JCI Insight (Dec 2020)

Identifying cell-enriched miRNAs in kidney injury and repair

  • Katie L. Connor,
  • Oliver Teenan,
  • Carolynn Cairns,
  • Victoria Banwell,
  • Rachel A.B. Thomas,
  • Julie Rodor,
  • Sarah Finnie,
  • Riinu Pius,
  • Gillian M. Tannahill,
  • Vishal Sahni,
  • Caroline O.S. Savage,
  • Jeremy Hughes,
  • Ewen M. Harrison,
  • Robert B. Henderson,
  • Lorna P. Marson,
  • Bryan R. Conway,
  • Stephen J. Wigmore,
  • Laura Denby

Journal volume & issue
Vol. 5, no. 24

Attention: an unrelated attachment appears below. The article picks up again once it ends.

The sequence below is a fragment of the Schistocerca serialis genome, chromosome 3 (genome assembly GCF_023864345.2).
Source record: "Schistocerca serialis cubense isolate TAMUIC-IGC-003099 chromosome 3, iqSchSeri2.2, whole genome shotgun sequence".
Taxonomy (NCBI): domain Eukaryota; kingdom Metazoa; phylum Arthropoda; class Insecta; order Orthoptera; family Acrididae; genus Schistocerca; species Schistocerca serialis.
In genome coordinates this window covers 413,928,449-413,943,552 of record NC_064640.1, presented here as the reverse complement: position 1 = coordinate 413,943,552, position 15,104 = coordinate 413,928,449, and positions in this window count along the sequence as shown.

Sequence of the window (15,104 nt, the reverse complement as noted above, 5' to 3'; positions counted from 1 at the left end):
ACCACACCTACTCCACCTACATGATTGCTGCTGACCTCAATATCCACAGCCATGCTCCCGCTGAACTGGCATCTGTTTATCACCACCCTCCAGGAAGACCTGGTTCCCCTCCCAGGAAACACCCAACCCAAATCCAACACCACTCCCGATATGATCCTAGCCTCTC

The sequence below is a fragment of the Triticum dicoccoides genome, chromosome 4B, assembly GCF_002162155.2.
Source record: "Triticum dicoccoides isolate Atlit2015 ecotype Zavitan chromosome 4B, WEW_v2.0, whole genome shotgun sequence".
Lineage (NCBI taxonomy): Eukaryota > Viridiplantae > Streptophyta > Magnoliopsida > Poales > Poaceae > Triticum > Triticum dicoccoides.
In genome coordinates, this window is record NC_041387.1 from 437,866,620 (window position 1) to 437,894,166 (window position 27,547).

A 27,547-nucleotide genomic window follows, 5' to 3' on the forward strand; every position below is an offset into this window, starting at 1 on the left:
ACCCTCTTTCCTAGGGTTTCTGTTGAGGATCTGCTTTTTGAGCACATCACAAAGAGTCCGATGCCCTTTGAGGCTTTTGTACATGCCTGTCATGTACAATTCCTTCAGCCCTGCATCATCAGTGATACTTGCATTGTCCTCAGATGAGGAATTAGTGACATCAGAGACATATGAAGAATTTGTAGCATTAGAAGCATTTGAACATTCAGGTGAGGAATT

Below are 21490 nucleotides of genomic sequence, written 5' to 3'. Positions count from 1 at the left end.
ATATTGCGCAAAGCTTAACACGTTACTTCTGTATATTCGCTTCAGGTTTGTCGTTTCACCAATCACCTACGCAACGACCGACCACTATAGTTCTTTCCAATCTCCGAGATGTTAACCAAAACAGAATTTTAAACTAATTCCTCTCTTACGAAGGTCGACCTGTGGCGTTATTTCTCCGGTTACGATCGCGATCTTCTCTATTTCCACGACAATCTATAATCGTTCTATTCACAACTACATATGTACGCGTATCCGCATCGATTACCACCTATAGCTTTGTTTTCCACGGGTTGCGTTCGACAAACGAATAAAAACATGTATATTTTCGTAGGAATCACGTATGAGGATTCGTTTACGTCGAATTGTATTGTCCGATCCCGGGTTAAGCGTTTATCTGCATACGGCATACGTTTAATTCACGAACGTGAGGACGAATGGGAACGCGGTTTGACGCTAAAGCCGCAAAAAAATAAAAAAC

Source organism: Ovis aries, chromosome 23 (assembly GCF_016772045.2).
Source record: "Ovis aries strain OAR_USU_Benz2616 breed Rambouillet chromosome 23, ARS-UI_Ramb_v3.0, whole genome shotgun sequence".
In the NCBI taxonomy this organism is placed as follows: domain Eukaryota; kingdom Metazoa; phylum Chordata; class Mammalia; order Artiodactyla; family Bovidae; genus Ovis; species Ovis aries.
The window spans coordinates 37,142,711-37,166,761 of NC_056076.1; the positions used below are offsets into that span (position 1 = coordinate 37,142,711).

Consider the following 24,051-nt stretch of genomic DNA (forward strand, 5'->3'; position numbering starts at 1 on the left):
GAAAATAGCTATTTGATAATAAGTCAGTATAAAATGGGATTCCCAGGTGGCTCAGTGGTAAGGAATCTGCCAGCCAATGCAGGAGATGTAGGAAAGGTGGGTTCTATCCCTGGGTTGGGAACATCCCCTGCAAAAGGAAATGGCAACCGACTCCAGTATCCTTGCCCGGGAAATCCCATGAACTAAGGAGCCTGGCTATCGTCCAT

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Small noncoding RNAs, miRNAs (miRNAs), are emerging as important modulators in the pathogenesis of kidney disease, with potential as biomarkers of kidney disease onset, progression, or therapeutic efficacy. Bulk tissue small RNA-sequencing (sRNA-Seq) and microarrays are widely used to identify dysregulated miRNA expression but are limited by the lack of precision regarding the cellular origin of the miRNA. In this study, we performed cell-specific sRNA-Seq on tubular cells, endothelial cells, PDGFR-β+ cells, and macrophages isolated from injured and repairing kidneys in the murine reversible unilateral ureteric obstruction model. We devised an unbiased bioinformatics pipeline to define the miRNA enrichment within these cell populations, constructing a miRNA catalog of injury and repair. Our analysis revealed that a significant proportion of cell-specific miRNAs in healthy animals were no longer specific following injury. We then applied this knowledge of the relative cell specificity of miRNAs to deconvolute bulk miRNA expression profiles in the renal cortex in murine models and human kidney disease. Finally, we used our data-driven approach to rationally select macrophage-enriched miR-16-5p and miR-18a-5p and demonstrate that they are promising urinary biomarkers of acute kidney injury in renal transplant recipients.